1. {{rejected}}
  2. {{historical}}
  3. Restore [9]

Comments below. Hiding T 11:36, 12 March 2009 (UTC)

Discussion about tag

At this moment in time I prefer option 1. Hiding T 11:36, 12 March 2009 (UTC)

  • I would go for historical. Stifle (talk) 12:29, 12 March 2009 (UTC)
  • The guideline was perfectly accepted until changes started to be made. I prefer restoring to the pre-altered version. - Mgm|(talk) 13:28, 12 March 2009 (UTC)
  • May I suggest "essay" with possible rewrites, to admit that there's no working FICT, but here's is the appearance of how fictional elements are kept at AFD? --MASEM (t) 13:42, 12 March 2009 (UTC)
    • To expand further, I'm going to userspace an essay that explains that there is no FICT notability, but some general rules of thumb are *whatever*; this should be moved to historical if this essay isn't ready/accepted before that wants to be done. --MASEM (t) 14:29, 12 March 2009 (UTC)
  • Historical seems the best to me. It wasn't flat out rejected, and it really isn't in the proper format for an essay, as it was an attempt at a semi-rigid guideline rather than an opinion piece. Themfromspace (talk) 13:58, 12 March 2009 (UTC)
  • I think that tagging this as historical but merging some of the content from [10] into WP:WAF would be a good step forward, especially the information on Wikisource and Wikibooks. Basically, the old revision as-is isn't an actual "notability" guideline, but really just a spin-out of WAF. If the current version is tagged historical and the relevant content from the oldid is added to WAF, I think that that could be the best solution for everybody. Basically, independant articles on fiction need to meet the GNG or a relevant SNG, but the merging of less-notable topics into "list of" articles and the main articles is strongly encouraged over deletion due to non-notability. (we'd then need a provision saying that things like "list of characters in..." get an automatic pass if the work that they describe the characters of is notable enough, so as to avoid having a bunch of articles merged and then deleted). –Drilnoth (TC) 14:26, 12 March 2009 (UTC)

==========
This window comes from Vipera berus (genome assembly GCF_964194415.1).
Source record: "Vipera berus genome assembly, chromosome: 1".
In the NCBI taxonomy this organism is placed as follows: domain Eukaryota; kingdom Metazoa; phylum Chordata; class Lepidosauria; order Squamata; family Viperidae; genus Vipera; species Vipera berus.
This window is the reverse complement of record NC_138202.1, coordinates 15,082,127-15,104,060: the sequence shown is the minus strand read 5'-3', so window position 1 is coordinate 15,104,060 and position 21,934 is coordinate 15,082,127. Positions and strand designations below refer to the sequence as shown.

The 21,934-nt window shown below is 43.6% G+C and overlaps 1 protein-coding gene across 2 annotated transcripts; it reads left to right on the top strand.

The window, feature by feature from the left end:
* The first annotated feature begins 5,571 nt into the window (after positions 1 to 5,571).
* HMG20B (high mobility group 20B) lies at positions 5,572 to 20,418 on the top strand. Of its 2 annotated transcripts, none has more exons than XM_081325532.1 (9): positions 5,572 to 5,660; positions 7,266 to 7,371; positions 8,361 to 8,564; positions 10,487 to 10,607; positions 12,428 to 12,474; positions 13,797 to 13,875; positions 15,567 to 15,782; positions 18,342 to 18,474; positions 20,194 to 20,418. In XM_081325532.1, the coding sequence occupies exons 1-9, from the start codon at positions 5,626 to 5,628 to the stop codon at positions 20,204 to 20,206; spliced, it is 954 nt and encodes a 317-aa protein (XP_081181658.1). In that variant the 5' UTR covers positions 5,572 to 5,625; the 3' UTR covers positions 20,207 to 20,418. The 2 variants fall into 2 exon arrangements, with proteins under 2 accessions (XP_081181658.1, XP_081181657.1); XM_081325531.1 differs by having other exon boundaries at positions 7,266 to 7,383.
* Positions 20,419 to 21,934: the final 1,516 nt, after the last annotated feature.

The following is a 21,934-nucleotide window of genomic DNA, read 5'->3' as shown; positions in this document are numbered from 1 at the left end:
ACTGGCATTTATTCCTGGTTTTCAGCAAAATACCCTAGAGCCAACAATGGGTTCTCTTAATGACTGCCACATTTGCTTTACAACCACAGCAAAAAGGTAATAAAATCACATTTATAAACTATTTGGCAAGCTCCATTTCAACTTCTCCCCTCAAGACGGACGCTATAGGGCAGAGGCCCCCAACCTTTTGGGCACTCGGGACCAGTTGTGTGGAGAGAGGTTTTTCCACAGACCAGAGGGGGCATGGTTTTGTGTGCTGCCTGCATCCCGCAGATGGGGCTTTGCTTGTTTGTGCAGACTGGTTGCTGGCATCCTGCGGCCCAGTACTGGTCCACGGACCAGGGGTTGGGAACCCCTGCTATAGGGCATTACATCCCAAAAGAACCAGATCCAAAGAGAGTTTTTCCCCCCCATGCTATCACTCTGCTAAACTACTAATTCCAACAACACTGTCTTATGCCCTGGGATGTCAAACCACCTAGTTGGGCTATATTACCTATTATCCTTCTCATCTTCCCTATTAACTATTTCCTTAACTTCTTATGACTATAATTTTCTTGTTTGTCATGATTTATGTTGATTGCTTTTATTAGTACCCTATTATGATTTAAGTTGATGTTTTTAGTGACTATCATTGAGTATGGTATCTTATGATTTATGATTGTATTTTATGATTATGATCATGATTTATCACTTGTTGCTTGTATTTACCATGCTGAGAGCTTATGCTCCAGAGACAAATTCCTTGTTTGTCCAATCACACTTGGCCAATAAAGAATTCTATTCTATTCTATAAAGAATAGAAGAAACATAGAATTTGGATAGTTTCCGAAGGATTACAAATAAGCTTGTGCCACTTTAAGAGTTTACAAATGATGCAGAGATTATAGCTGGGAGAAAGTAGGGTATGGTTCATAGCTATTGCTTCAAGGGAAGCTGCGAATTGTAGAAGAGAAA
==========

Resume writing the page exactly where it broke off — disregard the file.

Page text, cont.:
• Update: I think that Randomran's proposal below would be better. –Drilnoth (TC) 13:28, 13 March 2009 (UTC)
  • I do not think we should give up, but we might take a break for a few months to see if consensus should become clearer. (Personally, I think there is already consensus enough to reach a compromise except for the extremists from both sides). So Historical. It was not rejected. The lobbyists just prevented it from being approved, which is not the same thing. I will probably complement MASEM's essay with one of my own. (in fact, essays are one way of reaching consensus, because if they get cited enough & accepted, they in practice work as guidelines.) DGG (talk) 14:35, 12 March 2009 (UTC)
  • That's an idea. One way of doing it might be the old fashioned way, where an essay contained both sides of the argument. So both sides of the debate go away, craft their essays, and then we smerge them into one, like at Wikipedia:Notability/Historical/Arguments, which used to be all we had at Wikipedia:Notability. Hiding T 15:10, 12 March 2009 (UTC)
  • I'd personally like to give it a couple of more weeks. We only recently closed the RFC, which gave us some information about where to go. Only then would I support tagging it as an essay or historical. Randomran (talk) 15:18, 12 March 2009 (UTC)